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Can someone post photos of developed negative, please?


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Hello,

I'm doing some school project, and I need to know exactly how the processed and developed film negative (preferably Kodak Vision3) looks. Can someone, please, post here some detailed photos of processed and developed film negative that comes directly from camera (no copy)? I would be extremelly grateful!! :wub:

 

What is the main differences between processed and developed negative from camera and distribution copy film stock? Does the distribution copies usually using the same film stock type that is used in camera? Is there some distribution copies on Kodak Vision3? Does Kodak Vision3 contain sound, and if yes, what type? Can Kodak Vision3 (or other camera film negative) contain SDDS or Dolby Digital sound, or just analogue optical audio?

 

Many thanks in advance for all your replies!!

Edited by Jana Slamova
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There's allot of questions there,

 

Basicaly the difference between Negative stock and Pint stock is the negative will be more dense and flat so that it can hold more information most negative film range from 50-500ASA, the print stock has more contrast and fixes the flat look from the negative they usaully in the range of 6-10ASA, the print stock also is made from a stronger material then negatives are because they use polyester base instead to handle repeated use. These days the bulk of the sound you will find only on the print film as it needs to be added in later, most prints will contain all formats including SDDS Dolby etc

 

Download this PDF from KODAK page 38 onwards you'll find pictures in Negative form and really should read this it explains all your questions

http://motion.kodak.com/motion/uploadedFiles/Kodak/motion/Education/Publications/Essential_Reference_Guide/kodak_essential_reference_guide.pdf

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Hello Paul, many thanks for your reply!!

 

That PDF seems to be really good source of informations. I have googled for something like this, but without succes.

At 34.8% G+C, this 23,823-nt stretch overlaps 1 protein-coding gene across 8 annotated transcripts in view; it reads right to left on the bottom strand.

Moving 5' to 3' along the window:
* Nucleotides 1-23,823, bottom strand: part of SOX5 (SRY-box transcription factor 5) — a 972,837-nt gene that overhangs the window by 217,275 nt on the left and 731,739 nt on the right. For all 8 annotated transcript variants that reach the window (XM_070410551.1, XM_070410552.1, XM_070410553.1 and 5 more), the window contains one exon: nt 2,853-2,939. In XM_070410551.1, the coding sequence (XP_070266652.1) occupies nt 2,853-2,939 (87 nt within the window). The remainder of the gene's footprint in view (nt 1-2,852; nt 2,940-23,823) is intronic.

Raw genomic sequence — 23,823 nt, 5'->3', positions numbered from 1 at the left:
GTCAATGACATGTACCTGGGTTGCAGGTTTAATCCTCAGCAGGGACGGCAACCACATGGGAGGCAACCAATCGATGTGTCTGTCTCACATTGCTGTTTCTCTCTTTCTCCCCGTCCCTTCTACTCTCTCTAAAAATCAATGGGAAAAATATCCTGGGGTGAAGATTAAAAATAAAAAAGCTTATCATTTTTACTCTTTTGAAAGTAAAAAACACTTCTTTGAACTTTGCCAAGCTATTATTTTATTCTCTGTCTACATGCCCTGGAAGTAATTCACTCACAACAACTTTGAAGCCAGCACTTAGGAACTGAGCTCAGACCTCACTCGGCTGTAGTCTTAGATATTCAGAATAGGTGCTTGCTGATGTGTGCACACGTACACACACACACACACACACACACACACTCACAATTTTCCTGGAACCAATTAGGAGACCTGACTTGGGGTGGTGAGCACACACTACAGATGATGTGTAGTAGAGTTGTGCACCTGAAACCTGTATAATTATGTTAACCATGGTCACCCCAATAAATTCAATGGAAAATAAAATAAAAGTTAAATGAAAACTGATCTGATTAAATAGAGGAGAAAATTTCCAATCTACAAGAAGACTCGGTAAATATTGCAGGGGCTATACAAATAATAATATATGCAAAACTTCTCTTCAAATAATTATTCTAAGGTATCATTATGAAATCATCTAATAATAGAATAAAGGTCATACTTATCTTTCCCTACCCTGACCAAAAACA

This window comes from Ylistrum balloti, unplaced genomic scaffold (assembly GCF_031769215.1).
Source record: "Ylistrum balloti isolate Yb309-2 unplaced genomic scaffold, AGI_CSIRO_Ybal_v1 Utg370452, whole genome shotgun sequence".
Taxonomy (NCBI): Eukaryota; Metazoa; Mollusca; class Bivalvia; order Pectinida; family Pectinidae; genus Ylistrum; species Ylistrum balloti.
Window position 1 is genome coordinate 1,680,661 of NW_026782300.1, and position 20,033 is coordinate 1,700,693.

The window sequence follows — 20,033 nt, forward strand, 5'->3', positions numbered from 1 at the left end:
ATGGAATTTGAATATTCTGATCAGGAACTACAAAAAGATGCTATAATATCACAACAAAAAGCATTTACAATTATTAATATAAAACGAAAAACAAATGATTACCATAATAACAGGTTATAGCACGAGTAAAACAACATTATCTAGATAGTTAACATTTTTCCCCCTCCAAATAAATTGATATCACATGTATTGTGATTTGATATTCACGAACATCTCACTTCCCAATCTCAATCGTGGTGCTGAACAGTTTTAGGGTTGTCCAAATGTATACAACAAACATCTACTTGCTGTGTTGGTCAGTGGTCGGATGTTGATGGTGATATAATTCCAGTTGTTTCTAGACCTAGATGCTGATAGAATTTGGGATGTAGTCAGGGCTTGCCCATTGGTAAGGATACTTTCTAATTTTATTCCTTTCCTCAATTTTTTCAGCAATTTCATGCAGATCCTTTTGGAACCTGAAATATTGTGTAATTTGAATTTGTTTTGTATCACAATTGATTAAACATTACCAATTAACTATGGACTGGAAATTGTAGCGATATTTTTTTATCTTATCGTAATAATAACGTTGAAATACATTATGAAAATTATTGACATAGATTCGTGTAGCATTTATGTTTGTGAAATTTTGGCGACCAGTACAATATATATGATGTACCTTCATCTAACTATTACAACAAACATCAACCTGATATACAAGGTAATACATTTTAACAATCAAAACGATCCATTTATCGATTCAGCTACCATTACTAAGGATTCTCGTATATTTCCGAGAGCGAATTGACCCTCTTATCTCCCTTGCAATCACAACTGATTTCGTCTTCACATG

My point is to distinguish between the camera negative and distribution copy, if I got both in my hands not knowing which is which. According to your reply and that PDF file, beside small differences in image quality (contrast, colors, definition), material strength and absence of sound in camera negative, there is HUGE difference in the color of film strips, because developed film negative is light orange and got some text printed near the perforation, while distribution copy is black.

 

Have I understood this correctly?
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Depending on the size of the mask used in the printer, the keycode and edge numbers on the edge of the negative can be copied onto the print, like for work print used in film editing. Or printer light can be masked off of the edges so that information doesn't get copied onto the print stock.

 

I'm not sure but I would think that the print stock will still have its own identification numbers on the edge somewhere.

 

These days, a release print would not only have optical and digital sound tracks on it (also called a composite print), it would be on Estar (polyester plastic) base instead of acetate. But older prints may also be on acetate base.

 

Of course the original negative of a final cut movie used for printing would also have splices in it, and it may have some sections in A-B printing rolls, whereas a dupe negative made from an interpositive would look similar and have that orange mask, but have no splices in it and be single-strand, no A-B rolls.

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